Susie Frances Harrison (1859-1935)
See biographical information and notes at A Celebration of Women Writers.
Texts below from A Century of Canadian Sonnets.
With outstretched whirring wings of van-dyked jet,
Two crows one day o'er house and pavement pass'd.
Swift silhouettes limned 'gainst the blue, they glass'd
Smooth beak and ebon feather in the wet
Of gaping pool and gutter, while, beset
By nestward longing, high their hoarse cry cast
In the face of fickle sun and treacherous blast,
Till all the City smelt of violet.
Then through that City quick the news did run.
Great wheels were slacken'd; belts were stopped in mill,
And fires in forges. Long ere set of sun
Dazed men, pale women sought the open hill--
They throng'd the streets. They caught the clarion cry--
"Spring has come back--trust Spring to never die!"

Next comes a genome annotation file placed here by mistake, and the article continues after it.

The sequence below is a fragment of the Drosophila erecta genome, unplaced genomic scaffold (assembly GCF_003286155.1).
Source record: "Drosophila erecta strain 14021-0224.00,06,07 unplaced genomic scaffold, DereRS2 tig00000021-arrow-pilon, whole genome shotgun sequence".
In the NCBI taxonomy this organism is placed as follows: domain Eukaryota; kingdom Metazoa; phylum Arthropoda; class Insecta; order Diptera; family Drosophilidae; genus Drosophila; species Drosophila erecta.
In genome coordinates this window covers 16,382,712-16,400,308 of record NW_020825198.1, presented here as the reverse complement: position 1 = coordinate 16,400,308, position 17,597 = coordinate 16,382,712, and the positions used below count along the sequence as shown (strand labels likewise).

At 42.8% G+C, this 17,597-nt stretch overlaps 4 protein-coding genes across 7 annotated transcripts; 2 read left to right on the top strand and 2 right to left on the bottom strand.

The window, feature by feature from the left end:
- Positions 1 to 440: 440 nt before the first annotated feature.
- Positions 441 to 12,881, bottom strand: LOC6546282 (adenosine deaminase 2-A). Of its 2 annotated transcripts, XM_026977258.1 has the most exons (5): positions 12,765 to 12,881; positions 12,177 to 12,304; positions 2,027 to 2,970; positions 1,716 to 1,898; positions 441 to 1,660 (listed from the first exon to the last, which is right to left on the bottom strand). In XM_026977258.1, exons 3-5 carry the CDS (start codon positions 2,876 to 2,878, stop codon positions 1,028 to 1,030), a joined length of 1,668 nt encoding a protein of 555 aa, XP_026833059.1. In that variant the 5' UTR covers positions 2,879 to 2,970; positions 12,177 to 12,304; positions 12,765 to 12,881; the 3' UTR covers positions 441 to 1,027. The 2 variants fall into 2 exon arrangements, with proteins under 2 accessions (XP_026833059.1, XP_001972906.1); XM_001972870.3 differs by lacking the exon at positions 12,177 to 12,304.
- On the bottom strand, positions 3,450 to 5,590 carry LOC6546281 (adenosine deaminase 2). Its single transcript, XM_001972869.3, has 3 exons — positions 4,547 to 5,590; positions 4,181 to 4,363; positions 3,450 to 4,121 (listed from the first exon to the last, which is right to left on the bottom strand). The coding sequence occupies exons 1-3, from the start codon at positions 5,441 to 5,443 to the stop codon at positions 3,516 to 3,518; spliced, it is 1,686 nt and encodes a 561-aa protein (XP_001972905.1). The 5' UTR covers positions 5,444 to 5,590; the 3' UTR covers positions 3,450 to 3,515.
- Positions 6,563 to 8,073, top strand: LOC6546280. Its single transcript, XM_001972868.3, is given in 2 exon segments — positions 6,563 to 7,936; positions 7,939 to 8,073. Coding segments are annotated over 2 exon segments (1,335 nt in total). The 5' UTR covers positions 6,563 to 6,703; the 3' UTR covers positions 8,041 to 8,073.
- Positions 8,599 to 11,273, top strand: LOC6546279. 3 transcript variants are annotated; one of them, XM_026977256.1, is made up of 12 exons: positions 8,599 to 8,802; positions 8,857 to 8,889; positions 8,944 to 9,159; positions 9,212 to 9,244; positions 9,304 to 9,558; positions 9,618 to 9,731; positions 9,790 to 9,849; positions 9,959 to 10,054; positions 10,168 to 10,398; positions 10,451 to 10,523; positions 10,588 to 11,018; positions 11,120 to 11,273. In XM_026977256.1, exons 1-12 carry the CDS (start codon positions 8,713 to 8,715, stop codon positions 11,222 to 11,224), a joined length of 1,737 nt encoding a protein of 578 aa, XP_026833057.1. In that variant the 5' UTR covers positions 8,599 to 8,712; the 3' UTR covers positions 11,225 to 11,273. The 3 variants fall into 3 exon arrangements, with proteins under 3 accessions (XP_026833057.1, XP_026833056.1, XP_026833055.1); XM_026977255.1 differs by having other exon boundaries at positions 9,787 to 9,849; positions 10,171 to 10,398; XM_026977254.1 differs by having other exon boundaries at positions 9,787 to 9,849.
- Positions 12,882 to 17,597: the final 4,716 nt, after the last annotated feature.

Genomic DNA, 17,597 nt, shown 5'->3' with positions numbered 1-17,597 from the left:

To the God Opportunity
Strange, that no idol hath been roughly wrought,
Or fairly carven, bearing on its base
A name so potent! Strange, no ancient race,
Workers in whitest Parian, ever sought
To reproduce thy beauty, slyly fraught
With vast suggestion! Strange, thou couldst not brace
The dull Assyrian, didst not tempt from chase,
Trophy and battle, the sons of literal thought.
We who are tired of gods must yet to thee
Render allegiance. Chance and Love are blind,
And Cause is soulless, Art is deaf and vain,
All unavailing looms the God of Pain.
Disclaiming these, we choose with prescient mind
The unknown God of Opportunity.